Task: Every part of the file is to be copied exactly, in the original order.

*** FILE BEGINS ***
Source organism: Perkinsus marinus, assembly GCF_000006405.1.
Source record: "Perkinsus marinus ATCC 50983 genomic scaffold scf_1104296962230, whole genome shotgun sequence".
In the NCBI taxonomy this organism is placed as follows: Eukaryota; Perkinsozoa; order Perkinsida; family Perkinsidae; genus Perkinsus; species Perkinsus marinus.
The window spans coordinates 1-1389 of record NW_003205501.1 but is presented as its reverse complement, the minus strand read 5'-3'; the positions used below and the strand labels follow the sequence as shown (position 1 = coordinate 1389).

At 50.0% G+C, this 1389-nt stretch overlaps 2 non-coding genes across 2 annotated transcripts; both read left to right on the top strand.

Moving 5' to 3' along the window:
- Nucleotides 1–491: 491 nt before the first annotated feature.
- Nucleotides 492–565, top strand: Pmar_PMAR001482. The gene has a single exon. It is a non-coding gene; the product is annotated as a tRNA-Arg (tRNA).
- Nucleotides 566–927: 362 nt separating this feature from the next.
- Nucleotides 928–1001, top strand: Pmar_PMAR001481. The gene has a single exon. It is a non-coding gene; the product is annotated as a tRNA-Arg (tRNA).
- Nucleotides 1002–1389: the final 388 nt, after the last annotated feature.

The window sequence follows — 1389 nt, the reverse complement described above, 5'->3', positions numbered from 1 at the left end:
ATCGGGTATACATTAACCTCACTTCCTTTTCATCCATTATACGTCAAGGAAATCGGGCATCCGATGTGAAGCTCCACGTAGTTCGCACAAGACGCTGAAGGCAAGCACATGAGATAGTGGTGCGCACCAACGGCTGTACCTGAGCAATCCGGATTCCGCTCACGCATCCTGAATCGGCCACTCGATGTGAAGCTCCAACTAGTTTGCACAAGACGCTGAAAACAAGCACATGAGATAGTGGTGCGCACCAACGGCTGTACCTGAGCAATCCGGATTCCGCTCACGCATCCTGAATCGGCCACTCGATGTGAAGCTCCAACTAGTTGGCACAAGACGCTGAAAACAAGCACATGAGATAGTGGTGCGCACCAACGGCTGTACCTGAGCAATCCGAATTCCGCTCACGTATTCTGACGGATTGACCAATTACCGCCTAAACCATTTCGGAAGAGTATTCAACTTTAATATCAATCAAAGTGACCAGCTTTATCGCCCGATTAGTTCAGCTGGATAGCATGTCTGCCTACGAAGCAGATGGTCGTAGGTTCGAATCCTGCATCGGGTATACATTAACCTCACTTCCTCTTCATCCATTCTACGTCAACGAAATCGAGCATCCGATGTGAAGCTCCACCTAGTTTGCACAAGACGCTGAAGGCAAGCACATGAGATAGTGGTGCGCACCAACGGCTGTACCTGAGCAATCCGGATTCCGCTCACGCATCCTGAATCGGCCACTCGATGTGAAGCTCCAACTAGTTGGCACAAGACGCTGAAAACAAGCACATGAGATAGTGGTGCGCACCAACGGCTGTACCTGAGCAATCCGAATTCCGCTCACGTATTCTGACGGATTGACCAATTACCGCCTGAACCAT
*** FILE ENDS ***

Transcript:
Source organism: Perkinsus marinus, assembly GCF_000006405.1.
Source record: "Perkinsus marinus ATCC 50983 genomic scaffold scf_1104296962230, whole genome shotgun sequence".
In the NCBI taxonomy this organism is placed as follows: Eukaryota; Perkinsozoa; order Perkinsida; family Perkinsidae; genus Perkinsus; species Perkinsus marinus.
The window spans coordinates 1-1389 of record NW_003205501.1 but is presented as its reverse complement, the minus strand read 5'-3'; the positions used below and the strand labels follow the sequence as shown (position 1 = coordinate 1389).

At 50.0% G+C, this 1389-nt stretch overlaps 2 non-coding genes across 2 annotated transcripts; both read left to right on the top strand.

Moving 5' to 3' along the window:
- Nucleotides 1–491: 491 nt before the first annotated feature.
- Nucleotides 492–565, top strand: Pmar_PMAR001482. The gene has a single exon. It is a non-coding gene; the product is annotated as a tRNA-Arg (tRNA).
- Nucleotides 566–927: 362 nt separating this feature from the next.
- Nucleotides 928–1001, top strand: Pmar_PMAR001481. The gene has a single exon. It is a non-coding gene; the product is annotated as a tRNA-Arg (tRNA).
- Nucleotides 1002–1389: the final 388 nt, after the last annotated feature.

The window sequence follows — 1389 nt, the reverse complement described above, 5'->3', positions numbered from 1 at the left end:
ATCGGGTATACATTAACCTCACTTCCTTTTCATCCATTATACGTCAAGGAAATCGGGCATCCGATGTGAAGCTCCACGTAGTTCGCACAAGACGCTGAAGGCAAGCACATGAGATAGTGGTGCGCACCAACGGCTGTACCTGAGCAATCCGGATTCCGCTCACGCATCCTGAATCGGCCACTCGATGTGAAGCTCCAACTAGTTTGCACAAGACGCTGAAAACAAGCACATGAGATAGTGGTGCGCACCAACGGCTGTACCTGAGCAATCCGGATTCCGCTCACGCATCCTGAATCGGCCACTCGATGTGAAGCTCCAACTAGTTGGCACAAGACGCTGAAAACAAGCACATGAGATAGTGGTGCGCACCAACGGCTGTACCTGAGCAATCCGAATTCCGCTCACGTATTCTGACGGATTGACCAATTACCGCCTAAACCATTTCGGAAGAGTATTCAACTTTAATATCAATCAAAGTGACCAGCTTTATCGCCCGATTAGTTCAGCTGGATAGCATGTCTGCCTACGAAGCAGATGGTCGTAGGTTCGAATCCTGCATCGGGTATACATTAACCTCACTTCCTCTTCATCCATTCTACGTCAACGAAATCGAGCATCCGATGTGAAGCTCCACCTAGTTTGCACAAGACGCTGAAGGCAAGCACATGAGATAGTGGTGCGCACCAACGGCTGTACCTGAGCAATCCGGATTCCGCTCACGCATCCTGAATCGGCCACTCGATGTGAAGCTCCAACTAGTTGGCACAAGACGCTGAAAACAAGCACATGAGATAGTGGTGCGCACCAACGGCTGTACCTGAGCAATCCGAATTCCGCTCACGTATTCTGACGGATTGACCAATTACCGCCTGAACCAT